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Dr Rowan Nicholson

Rowan Nicholson joined Flinders University in 2021. In the past, he has served as co-director of the Sydney Centre for International Law at the University of Sydney; he has worked on cases before the International Court of Justice and other international forums; and he has practised in commercial litigation. He gained a PhD in Law from the University of Cambridge in 2017.






Statehood and the State-Like in International Law (Oxford University Press 2019)

Book Blurb: If the term were given its literal meaning, international law would be law between 'nations'. It is often described instead as being primarily between states. But this conceals the diversity of the nations or state-like entities that have personality in international law or that have had it historically. This book reconceptualizes statehood by positioning it within that wider family of state-like entities.

In this monograph, Rowan Nicholson contends that states themselves have diverse legal underpinnings. Practice in cases such as Somalia and broader principles indicate that international law provides not one but two alternative methods of qualifying as a state. Subject to exceptions connected with territorial integrity and peremptory norms, an entity can be a state either on the ground that it meets criteria of effectiveness or on the ground that it is recognized by all other states. Nicholson also argues that states, in the strict legal sense in which the word is used today, have never been the only state-like entities with personality in international law. Others from the past and present include imperial China in the period when it was unreceptive to Western norms; precolonial African chiefdoms; 'states-in-context', an example of which may be Palestine, which have the attributes of statehood relative to states that recognize them; and entities such as Hong Kong.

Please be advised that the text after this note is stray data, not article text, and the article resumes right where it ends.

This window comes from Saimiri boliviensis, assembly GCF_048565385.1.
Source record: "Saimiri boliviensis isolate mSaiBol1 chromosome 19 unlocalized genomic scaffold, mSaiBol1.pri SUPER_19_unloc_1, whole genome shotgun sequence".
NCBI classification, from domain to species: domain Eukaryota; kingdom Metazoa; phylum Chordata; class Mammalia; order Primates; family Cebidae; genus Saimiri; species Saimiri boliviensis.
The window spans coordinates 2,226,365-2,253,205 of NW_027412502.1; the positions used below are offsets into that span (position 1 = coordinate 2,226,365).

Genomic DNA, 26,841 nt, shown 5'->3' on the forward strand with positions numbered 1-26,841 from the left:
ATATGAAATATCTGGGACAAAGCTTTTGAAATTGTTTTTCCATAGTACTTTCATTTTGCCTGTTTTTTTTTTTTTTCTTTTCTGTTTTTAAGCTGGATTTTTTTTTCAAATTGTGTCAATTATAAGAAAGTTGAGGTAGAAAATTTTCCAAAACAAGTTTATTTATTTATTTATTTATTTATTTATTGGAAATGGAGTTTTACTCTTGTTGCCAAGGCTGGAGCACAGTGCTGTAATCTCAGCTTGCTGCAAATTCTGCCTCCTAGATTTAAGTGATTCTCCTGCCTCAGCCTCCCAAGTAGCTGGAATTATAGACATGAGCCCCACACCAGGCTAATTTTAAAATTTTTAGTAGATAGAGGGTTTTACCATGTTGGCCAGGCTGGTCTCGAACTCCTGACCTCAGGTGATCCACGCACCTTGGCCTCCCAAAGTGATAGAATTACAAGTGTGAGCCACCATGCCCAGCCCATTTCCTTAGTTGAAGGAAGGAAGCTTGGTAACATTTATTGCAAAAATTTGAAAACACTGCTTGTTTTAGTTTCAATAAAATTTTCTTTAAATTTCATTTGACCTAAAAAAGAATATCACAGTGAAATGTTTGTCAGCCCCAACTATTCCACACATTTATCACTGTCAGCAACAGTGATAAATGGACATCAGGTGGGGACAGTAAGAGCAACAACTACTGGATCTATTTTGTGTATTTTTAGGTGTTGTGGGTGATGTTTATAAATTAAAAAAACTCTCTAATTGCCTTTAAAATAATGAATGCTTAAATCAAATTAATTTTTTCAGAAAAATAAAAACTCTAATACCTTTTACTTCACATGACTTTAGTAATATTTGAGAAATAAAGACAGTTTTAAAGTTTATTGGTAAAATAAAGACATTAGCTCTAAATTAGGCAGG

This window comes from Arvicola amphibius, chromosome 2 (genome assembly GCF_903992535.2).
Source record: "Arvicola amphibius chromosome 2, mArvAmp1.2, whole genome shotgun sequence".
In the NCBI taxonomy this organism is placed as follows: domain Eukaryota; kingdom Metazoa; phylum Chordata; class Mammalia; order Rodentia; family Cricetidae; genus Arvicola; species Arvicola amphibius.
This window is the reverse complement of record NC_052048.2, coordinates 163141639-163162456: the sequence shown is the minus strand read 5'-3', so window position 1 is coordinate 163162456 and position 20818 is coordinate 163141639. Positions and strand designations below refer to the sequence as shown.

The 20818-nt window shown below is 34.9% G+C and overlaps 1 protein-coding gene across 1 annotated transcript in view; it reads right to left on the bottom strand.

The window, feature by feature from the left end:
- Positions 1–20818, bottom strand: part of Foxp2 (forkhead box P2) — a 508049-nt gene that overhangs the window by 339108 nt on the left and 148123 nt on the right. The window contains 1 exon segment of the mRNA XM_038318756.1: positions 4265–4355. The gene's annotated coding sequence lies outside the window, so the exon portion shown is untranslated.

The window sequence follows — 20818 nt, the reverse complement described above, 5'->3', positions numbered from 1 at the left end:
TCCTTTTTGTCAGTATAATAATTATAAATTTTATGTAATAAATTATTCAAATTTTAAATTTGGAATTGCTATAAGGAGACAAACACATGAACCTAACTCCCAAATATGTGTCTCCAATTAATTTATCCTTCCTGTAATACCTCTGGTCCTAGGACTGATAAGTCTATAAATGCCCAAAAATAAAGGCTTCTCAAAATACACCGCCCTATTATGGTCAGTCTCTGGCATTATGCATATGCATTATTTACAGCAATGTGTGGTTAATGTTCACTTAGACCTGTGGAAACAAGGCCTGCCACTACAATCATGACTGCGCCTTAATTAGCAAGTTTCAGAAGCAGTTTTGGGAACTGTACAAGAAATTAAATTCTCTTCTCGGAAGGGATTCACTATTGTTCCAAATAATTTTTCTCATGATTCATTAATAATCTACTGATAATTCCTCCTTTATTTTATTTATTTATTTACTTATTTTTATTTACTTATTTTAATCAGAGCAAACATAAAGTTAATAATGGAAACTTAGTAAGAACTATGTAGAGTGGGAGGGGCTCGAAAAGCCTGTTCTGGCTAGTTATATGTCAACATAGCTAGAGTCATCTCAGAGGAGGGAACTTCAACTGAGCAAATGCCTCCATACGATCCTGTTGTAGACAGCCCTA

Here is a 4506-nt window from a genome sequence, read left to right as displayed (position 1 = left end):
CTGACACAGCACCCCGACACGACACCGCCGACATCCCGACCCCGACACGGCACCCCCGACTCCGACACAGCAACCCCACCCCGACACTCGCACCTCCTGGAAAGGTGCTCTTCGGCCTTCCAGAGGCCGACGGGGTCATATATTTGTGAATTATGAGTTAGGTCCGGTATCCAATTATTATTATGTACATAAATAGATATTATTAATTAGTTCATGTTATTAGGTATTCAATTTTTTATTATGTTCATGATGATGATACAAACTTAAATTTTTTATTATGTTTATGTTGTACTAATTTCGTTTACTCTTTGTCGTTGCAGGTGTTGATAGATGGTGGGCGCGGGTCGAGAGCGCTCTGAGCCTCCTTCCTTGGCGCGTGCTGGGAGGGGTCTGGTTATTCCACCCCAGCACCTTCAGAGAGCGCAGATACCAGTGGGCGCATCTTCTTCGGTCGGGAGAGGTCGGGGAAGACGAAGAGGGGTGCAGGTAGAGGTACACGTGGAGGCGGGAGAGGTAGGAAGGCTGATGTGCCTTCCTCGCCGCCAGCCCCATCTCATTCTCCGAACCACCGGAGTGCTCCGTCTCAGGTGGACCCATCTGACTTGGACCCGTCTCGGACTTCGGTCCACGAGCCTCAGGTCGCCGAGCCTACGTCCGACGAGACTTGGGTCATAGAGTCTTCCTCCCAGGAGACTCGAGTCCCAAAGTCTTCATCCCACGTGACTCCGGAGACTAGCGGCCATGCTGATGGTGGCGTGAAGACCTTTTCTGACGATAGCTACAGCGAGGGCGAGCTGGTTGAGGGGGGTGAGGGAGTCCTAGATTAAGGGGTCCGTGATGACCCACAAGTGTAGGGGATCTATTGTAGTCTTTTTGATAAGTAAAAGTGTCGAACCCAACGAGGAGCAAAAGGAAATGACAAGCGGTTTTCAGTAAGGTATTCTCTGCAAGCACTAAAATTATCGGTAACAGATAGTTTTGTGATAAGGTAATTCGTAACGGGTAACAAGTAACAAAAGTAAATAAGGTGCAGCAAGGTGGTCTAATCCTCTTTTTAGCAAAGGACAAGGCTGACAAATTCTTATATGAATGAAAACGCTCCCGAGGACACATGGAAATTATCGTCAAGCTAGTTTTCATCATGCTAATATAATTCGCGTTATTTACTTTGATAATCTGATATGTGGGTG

What made you write on this topic?

My original interest was in the universality of international law. Does it apply in the same way in all places and to all peoples? Or are there different versions of it? I did not forget about those questions; one of my chapters, in particular, is about the interaction between Western international law and the legal ideas of precolonial Africa and Asia. But my angle of approach shifted. Among other things, I found that it was hard to define ‘state’ in a manner that was consistent with the precolonial practice, which encouraged me to think about statehood differently. The project evolved into an attempt to reconceptualise statehood by showing that international law, both historically and in the current era, has accorded rights and duties not only to states in a strict sense but to a variety of ‘state-like entities’ and by multiple mechanisms.


How long did it take to produce your book from initial conception to publication?

It took me three years to write my doctoral thesis at Cambridge. The book, which I adapted from the thesis, was published a little less than two years later.


What is the most difficult part about writing for you?

Starting is the most difficult part. I feel like I spend as much time on the first paragraph of something as I do on the rest.


Why should people read your book?

There are elements of my book to suit different tastes. Some readers may be interested in the light it sheds on the precolonial and colonial history of international law. But the book also provides a doctrinal explanation of how states emerge and of the roles of recognition, the use of force, and self-determination. Although grounded in practice and opinio iuris, the explanation is reducible to a short list of rules and exceptions that may help teachers and students to organise a complex topic. It improves on many other explanations by taking account of state-like entities other than states in a strict sense; in that respect, it offers insights into ongoing debates such as the one about the statehood of Palestine. Finally, for the theoretically minded, the book helps to clarify the meaning of concepts such as personality in international law.


What book is currently on your bedside table?

I have been reading Capital and Ideology by Thomas Piketty, which I recommend.


What are you working on now?

I have a few projects, two of which are connected with topics that are discussed in the book. One is about the position of Aboriginal and Torres Strait Islander peoples in international law before and after the colonisation of Australia. The first part of that has been published: ‘Was the colonisation of Australia an invasion of sovereign territory?’ (2019) 20 Melbourne Journal of International Law 493. The other project is about aspects of the law of self-determination.


Rowan was also interviewed about his book in this recent podcast: ‘States and “state-like entities” with Dr Rowan Nicholson’ (December 2020) Sydney Talks International Law